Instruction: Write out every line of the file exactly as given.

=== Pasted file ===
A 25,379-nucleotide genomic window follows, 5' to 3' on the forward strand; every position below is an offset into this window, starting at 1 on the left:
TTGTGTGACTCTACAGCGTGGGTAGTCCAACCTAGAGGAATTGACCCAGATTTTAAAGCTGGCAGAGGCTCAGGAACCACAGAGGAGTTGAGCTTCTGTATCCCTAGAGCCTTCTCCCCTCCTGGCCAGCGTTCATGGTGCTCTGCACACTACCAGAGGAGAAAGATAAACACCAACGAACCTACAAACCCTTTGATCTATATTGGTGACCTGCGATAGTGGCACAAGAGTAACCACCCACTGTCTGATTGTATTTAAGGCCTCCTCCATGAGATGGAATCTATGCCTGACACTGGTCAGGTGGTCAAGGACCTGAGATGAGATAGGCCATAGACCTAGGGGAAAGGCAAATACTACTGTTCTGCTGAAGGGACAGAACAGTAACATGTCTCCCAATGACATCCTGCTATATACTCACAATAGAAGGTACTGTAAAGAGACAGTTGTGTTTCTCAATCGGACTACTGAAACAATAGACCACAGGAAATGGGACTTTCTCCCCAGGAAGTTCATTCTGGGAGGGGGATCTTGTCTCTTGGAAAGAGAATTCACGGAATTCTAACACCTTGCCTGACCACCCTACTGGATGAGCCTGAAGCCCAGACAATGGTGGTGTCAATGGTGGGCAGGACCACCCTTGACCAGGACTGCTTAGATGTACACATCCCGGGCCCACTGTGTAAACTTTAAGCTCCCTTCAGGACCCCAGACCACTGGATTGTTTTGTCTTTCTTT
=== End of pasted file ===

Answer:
A 25,379-nucleotide genomic window follows, 5' to 3' on the forward strand; every position below is an offset into this window, starting at 1 on the left:
TTGTGTGACTCTACAGCGTGGGTAGTCCAACCTAGAGGAATTGACCCAGATTTTAAAGCTGGCAGAGGCTCAGGAACCACAGAGGAGTTGAGCTTCTGTATCCCTAGAGCCTTCTCCCCTCCTGGCCAGCGTTCATGGTGCTCTGCACACTACCAGAGGAGAAAGATAAACACCAACGAACCTACAAACCCTTTGATCTATATTGGTGACCTGCGATAGTGGCACAAGAGTAACCACCCACTGTCTGATTGTATTTAAGGCCTCCTCCATGAGATGGAATCTATGCCTGACACTGGTCAGGTGGTCAAGGACCTGAGATGAGATAGGCCATAGACCTAGGGGAAAGGCAAATACTACTGTTCTGCTGAAGGGACAGAACAGTAACATGTCTCCCAATGACATCCTGCTATATACTCACAATAGAAGGTACTGTAAAGAGACAGTTGTGTTTCTCAATCGGACTACTGAAACAATAGACCACAGGAAATGGGACTTTCTCCCCAGGAAGTTCATTCTGGGAGGGGGATCTTGTCTCTTGGAAAGAGAATTCACGGAATTCTAACACCTTGCCTGACCACCCTACTGGATGAGCCTGAAGCCCAGACAATGGTGGTGTCAATGGTGGGCAGGACCACCCTTGACCAGGACTGCTTAGATGTACACATCCCGGGCCCACTGTGTAAACTTTAAGCTCCCTTCAGGACCCCAGACCACTGGATTGTTTTGTCTTTCTTT